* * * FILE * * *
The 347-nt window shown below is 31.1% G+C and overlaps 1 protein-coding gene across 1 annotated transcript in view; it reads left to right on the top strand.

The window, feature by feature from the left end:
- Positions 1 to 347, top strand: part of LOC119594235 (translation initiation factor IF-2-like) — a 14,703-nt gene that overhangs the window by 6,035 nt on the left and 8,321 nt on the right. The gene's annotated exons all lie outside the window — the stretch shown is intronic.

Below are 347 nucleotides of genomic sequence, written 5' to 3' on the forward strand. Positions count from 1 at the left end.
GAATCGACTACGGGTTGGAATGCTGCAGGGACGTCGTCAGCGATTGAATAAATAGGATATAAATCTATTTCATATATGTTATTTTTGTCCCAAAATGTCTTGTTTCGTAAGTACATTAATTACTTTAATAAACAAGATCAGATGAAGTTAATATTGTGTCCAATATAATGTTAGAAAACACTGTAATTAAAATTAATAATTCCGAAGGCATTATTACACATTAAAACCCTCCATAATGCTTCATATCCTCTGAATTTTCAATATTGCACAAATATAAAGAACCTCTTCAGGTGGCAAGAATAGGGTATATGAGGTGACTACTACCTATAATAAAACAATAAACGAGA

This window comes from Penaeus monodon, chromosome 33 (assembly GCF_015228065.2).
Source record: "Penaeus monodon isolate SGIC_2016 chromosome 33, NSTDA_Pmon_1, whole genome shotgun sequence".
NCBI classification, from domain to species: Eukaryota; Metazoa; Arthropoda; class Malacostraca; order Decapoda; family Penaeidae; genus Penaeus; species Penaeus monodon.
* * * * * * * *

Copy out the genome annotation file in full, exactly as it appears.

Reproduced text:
The 347-nt window shown below is 31.1% G+C and overlaps 1 protein-coding gene across 1 annotated transcript in view; it reads left to right on the top strand.

The window, feature by feature from the left end:
- Positions 1 to 347, top strand: part of LOC119594235 (translation initiation factor IF-2-like) — a 14,703-nt gene that overhangs the window by 6,035 nt on the left and 8,321 nt on the right. The gene's annotated exons all lie outside the window — the stretch shown is intronic.

Below are 347 nucleotides of genomic sequence, written 5' to 3' on the forward strand. Positions count from 1 at the left end.
GAATCGACTACGGGTTGGAATGCTGCAGGGACGTCGTCAGCGATTGAATAAATAGGATATAAATCTATTTCATATATGTTATTTTTGTCCCAAAATGTCTTGTTTCGTAAGTACATTAATTACTTTAATAAACAAGATCAGATGAAGTTAATATTGTGTCCAATATAATGTTAGAAAACACTGTAATTAAAATTAATAATTCCGAAGGCATTATTACACATTAAAACCCTCCATAATGCTTCATATCCTCTGAATTTTCAATATTGCACAAATATAAAGAACCTCTTCAGGTGGCAAGAATAGGGTATATGAGGTGACTACTACCTATAATAAAACAATAAACGAGA

This window comes from Penaeus monodon, chromosome 33 (assembly GCF_015228065.2).
Source record: "Penaeus monodon isolate SGIC_2016 chromosome 33, NSTDA_Pmon_1, whole genome shotgun sequence".
NCBI classification, from domain to species: Eukaryota; Metazoa; Arthropoda; class Malacostraca; order Decapoda; family Penaeidae; genus Penaeus; species Penaeus monodon.